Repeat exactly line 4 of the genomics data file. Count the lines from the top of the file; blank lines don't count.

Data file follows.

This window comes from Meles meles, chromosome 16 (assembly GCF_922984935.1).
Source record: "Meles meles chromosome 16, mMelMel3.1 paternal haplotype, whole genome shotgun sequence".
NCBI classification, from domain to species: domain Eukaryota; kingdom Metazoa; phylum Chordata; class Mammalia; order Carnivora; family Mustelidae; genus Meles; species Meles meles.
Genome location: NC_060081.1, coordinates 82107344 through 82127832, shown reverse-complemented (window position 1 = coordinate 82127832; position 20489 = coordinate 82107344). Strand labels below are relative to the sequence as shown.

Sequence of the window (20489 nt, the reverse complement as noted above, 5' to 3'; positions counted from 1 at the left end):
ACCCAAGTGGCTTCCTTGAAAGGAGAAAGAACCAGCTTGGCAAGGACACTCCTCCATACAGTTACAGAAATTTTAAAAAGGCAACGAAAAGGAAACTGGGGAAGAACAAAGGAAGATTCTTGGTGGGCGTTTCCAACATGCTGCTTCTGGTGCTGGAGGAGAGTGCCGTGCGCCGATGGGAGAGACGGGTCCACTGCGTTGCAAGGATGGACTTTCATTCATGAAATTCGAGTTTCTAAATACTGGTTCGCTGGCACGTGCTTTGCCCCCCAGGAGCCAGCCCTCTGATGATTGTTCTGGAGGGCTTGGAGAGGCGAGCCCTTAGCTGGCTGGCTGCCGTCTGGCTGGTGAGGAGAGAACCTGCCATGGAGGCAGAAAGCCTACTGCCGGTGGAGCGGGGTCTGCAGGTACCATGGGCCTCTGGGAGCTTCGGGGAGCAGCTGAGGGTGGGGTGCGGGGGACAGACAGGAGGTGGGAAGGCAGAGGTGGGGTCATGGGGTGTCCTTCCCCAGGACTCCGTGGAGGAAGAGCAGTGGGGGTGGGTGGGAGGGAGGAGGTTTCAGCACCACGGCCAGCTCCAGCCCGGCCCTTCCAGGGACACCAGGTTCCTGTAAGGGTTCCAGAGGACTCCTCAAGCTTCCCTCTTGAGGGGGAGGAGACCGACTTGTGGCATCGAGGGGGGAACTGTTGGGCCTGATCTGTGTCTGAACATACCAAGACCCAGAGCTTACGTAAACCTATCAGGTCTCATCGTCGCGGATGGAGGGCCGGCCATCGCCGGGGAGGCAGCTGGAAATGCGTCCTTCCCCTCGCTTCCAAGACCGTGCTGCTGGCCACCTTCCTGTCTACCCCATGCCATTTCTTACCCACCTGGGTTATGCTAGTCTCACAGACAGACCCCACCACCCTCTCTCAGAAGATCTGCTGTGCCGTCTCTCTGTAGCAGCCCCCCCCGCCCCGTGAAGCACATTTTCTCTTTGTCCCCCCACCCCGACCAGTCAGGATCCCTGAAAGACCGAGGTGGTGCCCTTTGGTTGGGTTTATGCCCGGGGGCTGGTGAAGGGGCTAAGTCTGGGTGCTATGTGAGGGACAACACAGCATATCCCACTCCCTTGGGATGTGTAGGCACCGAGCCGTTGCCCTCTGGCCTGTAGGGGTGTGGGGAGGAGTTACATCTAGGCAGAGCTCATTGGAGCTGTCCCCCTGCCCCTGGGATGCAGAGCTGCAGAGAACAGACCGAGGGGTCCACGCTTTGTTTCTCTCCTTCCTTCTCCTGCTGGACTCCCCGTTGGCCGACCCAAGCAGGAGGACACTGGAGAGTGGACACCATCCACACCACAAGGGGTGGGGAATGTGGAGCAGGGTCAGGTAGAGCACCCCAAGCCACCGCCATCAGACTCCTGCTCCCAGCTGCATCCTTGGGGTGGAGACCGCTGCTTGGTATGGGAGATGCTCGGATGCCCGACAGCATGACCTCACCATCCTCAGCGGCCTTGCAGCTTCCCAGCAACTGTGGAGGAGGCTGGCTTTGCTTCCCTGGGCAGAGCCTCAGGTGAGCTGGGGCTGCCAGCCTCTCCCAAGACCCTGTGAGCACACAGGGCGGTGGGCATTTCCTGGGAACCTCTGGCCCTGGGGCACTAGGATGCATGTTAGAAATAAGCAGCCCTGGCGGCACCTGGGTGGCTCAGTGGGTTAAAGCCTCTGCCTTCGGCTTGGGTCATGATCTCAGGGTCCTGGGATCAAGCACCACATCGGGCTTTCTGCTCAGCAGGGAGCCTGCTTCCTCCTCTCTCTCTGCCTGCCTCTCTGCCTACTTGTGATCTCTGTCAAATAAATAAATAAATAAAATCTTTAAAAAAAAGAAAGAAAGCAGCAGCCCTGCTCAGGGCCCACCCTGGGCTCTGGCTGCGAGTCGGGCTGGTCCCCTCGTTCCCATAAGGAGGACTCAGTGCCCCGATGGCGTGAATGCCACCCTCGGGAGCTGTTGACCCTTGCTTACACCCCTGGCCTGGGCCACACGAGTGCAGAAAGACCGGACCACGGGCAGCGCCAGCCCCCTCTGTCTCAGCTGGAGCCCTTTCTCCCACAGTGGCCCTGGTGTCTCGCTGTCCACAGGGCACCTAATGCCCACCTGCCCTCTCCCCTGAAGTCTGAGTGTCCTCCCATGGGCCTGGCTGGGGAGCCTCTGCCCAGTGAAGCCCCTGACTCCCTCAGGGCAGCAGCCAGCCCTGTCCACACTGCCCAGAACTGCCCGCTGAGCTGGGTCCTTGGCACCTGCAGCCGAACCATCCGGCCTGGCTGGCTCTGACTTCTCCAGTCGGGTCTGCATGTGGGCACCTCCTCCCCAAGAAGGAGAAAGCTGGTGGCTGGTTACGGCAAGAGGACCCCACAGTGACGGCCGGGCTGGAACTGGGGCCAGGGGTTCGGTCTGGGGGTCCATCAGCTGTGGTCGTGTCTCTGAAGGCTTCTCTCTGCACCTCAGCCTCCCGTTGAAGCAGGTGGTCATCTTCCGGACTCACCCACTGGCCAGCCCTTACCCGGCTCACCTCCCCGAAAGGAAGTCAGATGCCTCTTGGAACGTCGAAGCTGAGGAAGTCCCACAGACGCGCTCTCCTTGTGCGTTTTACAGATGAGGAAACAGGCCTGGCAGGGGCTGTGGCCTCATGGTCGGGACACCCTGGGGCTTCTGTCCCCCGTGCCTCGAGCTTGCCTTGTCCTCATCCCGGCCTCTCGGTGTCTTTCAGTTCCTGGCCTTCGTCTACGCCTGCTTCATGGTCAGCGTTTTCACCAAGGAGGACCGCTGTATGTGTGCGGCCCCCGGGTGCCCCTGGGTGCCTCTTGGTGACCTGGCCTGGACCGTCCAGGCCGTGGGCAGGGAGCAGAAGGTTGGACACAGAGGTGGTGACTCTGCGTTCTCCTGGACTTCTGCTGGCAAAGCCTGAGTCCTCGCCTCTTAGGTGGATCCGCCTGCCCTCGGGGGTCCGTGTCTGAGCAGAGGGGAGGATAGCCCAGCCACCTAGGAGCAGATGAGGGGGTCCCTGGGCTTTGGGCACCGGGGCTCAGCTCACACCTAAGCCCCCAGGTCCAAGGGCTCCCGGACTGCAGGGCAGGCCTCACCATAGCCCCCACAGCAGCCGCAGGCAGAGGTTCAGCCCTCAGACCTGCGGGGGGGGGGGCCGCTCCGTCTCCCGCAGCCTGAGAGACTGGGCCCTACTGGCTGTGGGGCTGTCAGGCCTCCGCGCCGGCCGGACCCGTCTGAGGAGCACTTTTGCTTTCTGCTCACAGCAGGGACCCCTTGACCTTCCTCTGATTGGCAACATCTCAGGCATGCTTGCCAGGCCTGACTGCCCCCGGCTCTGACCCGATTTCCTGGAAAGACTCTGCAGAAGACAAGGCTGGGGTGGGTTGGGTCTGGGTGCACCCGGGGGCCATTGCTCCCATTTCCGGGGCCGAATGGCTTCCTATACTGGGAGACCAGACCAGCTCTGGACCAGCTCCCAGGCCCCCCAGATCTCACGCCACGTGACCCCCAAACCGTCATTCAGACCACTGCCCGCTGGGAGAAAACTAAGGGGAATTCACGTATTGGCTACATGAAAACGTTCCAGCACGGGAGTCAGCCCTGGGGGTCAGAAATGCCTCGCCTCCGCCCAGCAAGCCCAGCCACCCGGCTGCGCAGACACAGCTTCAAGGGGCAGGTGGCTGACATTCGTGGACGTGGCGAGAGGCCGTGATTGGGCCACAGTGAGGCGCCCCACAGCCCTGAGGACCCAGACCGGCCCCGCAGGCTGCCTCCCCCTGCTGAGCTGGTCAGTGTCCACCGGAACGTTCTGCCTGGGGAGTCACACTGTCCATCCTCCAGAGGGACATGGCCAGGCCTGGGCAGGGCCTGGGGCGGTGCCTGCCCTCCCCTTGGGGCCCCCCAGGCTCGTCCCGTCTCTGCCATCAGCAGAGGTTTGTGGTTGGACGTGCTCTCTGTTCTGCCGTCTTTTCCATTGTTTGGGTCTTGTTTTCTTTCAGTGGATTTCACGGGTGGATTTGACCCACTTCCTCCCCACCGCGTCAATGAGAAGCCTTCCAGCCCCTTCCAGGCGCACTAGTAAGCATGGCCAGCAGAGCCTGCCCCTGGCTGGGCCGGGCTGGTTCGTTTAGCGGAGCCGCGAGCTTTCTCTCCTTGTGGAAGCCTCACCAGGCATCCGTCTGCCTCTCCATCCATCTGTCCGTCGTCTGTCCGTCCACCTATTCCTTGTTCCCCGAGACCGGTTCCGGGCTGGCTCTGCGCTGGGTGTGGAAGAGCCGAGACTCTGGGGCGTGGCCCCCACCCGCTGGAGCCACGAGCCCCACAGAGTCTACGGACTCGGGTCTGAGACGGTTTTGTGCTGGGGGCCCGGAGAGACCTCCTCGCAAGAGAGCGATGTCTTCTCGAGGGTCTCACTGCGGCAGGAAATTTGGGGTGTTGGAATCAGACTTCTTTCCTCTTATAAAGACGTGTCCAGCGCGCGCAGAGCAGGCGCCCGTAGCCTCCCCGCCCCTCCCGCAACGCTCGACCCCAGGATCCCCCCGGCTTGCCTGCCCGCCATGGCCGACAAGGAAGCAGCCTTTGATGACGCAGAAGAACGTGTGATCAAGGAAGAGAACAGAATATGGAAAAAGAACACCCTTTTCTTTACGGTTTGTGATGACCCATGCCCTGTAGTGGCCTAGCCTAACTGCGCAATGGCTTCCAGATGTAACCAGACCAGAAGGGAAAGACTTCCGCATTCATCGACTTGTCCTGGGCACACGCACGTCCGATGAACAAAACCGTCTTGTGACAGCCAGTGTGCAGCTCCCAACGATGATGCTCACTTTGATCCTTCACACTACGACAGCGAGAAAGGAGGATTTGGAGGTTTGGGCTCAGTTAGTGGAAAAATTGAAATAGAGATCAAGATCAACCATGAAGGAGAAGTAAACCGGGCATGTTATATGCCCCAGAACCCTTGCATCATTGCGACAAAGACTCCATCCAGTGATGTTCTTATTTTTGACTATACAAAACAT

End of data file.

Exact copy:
Genome location: NC_060081.1, coordinates 82107344 through 82127832, shown reverse-complemented (window position 1 = coordinate 82127832; position 20489 = coordinate 82107344). Strand labels below are relative to the sequence as shown.